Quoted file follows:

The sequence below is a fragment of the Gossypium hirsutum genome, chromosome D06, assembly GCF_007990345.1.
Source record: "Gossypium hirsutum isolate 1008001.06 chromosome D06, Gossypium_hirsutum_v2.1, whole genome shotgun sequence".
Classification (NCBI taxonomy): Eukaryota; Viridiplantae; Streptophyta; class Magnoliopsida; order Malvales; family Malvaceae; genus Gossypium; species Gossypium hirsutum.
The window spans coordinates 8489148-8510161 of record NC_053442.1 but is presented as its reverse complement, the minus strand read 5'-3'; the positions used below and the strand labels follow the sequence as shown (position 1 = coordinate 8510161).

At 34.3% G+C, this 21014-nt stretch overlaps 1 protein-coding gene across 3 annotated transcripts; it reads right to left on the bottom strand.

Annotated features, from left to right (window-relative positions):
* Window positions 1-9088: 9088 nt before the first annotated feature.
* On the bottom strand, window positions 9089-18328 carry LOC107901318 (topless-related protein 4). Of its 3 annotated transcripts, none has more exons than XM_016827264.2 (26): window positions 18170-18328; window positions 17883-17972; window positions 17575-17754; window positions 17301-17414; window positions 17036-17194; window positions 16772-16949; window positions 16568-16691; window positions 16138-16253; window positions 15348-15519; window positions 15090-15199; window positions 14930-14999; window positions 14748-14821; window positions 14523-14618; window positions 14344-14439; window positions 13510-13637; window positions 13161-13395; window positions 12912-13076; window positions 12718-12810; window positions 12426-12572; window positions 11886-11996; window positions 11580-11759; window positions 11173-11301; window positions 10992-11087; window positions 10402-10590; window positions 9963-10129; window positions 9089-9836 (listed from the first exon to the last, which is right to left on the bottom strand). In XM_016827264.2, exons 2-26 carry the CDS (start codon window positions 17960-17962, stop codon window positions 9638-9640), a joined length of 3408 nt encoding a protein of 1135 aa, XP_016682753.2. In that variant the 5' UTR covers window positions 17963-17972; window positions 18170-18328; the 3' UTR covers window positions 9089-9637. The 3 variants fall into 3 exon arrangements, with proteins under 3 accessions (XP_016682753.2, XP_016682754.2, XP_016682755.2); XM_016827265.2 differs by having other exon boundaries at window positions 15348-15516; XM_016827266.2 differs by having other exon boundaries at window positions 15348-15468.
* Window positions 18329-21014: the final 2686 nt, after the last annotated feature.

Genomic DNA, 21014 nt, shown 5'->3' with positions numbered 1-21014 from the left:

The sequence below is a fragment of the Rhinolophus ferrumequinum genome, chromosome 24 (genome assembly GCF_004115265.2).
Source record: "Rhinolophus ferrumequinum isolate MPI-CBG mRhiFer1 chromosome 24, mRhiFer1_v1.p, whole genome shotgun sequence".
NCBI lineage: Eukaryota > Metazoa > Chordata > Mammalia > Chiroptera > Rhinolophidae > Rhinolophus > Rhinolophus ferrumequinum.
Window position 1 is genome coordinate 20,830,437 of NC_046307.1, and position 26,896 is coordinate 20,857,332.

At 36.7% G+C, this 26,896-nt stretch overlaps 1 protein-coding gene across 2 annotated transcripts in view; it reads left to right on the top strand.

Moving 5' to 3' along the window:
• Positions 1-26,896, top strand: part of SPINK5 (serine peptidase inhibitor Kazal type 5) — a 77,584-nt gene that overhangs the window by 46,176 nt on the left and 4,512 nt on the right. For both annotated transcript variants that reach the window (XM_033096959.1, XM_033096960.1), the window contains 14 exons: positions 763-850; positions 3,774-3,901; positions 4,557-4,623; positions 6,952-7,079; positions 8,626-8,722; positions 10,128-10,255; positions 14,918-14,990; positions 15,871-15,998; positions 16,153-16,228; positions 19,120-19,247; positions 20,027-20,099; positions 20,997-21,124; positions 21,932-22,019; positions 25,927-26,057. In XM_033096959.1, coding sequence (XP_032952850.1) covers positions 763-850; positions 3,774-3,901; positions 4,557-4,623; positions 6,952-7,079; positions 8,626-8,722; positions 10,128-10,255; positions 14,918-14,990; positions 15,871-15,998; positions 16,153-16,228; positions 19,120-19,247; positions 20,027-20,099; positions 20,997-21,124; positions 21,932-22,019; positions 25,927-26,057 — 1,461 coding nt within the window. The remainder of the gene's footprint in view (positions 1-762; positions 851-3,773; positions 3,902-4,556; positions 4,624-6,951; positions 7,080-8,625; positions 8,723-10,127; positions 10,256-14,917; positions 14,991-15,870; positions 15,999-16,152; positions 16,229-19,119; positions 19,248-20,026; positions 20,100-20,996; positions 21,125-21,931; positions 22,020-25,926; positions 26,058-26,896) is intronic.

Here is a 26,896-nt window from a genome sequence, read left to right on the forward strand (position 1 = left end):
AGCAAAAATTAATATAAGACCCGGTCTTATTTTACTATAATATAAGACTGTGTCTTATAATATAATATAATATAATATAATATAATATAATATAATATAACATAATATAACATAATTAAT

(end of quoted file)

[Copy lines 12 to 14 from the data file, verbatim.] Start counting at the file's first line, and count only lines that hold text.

Source record: "Rhinolophus ferrumequinum isolate MPI-CBG mRhiFer1 chromosome 24, mRhiFer1_v1.p, whole genome shotgun sequence".
NCBI lineage: Eukaryota > Metazoa > Chordata > Mammalia > Chiroptera > Rhinolophidae > Rhinolophus > Rhinolophus ferrumequinum.
Window position 1 is genome coordinate 20,830,437 of NC_046307.1, and position 26,896 is coordinate 20,857,332.